I have the opportunity to get some hardware for my Keggle and I am looking at a weldless sight glass with a T shape that will allow me to screw on a thermo probe compression fitting. If I buy it I will be installing it at the same height as my welded fitting with the ball valve.

My question is Where is the best place to install a thermometer on a brew kettle and would there be any issues with installing it 2-3 inches above the bottom of the kettle?

I'm assuming that there will be a small differential in the temp closest to the bottom of the kettle as the middle when boiling wort.

4 Answers 4


Ideally you want your thermometer in the midline of your average batch. In a keggle you want it slightly below that first rib if you ever do 5gal batches.

Biggest thing is to make sure it doesn't get in the way of your immersion chiller if you use one.

They don't have much use on a boil kettle other than for cool down, hops rests, maybe estimating when boil will start etc. A turkey fryer style thermometer works just fine for me.


If you are too close to the bottom you'll pick up more heat from the heat source itself (burner or element if electric) than as a measurement of the wort. You want to be about 1/2 or a third of the way up from the bottom to somewhat get away from that effect. The longer the probe is helps with that issue too, however too long of a probe will interfere with hops sacks or an immersion chiller if you use those.

You definitely want to be just under that lowest rib on a keggle. Mine is above it and it never worked well for 5 gallon batches. I use that keggle now as a mash tun and I tend to use a higher water to grain ratio than most inorder to get it into the mash. If you can get a metal worker to professionally flatten a small square of that first rib, then weld a coupling in at that spot I think that would be pretty ideal.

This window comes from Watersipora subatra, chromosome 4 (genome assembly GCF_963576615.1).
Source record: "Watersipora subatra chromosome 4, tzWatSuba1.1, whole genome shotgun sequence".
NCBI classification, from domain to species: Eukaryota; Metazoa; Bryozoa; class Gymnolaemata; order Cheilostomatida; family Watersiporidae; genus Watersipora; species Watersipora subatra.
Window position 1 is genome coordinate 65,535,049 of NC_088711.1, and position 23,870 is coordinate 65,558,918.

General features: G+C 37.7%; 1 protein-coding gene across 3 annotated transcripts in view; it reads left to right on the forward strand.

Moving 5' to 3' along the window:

Another issue with temperature probe height; if you are using your kettle to heat your mash water, placing the probe too high will prevent you from doing thick mashes (where the volume of water to grain ratio is low) as the probe will be above the water line.

For example, if you are brewing a mild, with a boil SG around 1.030 and you want a mash thickness of 1 qt / pound, you will only have 2.125 gallons of water for your mash. In my 8 gallon 13 1/2 inch diameter kettle, that's only about 3 1/2 inches, well below the probe.


Why do you need a thermometer in a brew kettle? Water boils at 212°F (100°C) at sea level everywhere on the planet.

  • 3
    This should be a comment under the OP question. The temp probe on a kettle lets you know when you are getting close to boiling so you can walk back and forth to do other things prior to a boil over. It also helps you monitor the progress of your chilling process if you are chilling in the kettle.
    – brewchez
    Commented Feb 23, 2016 at 12:28
  • I doubt that he'll have any trouble with a 5 gallon batch boiling over in a keggle. Temperature is a lot more important in the mash tun than in the boil kettle. Commented Feb 23, 2016 at 18:09

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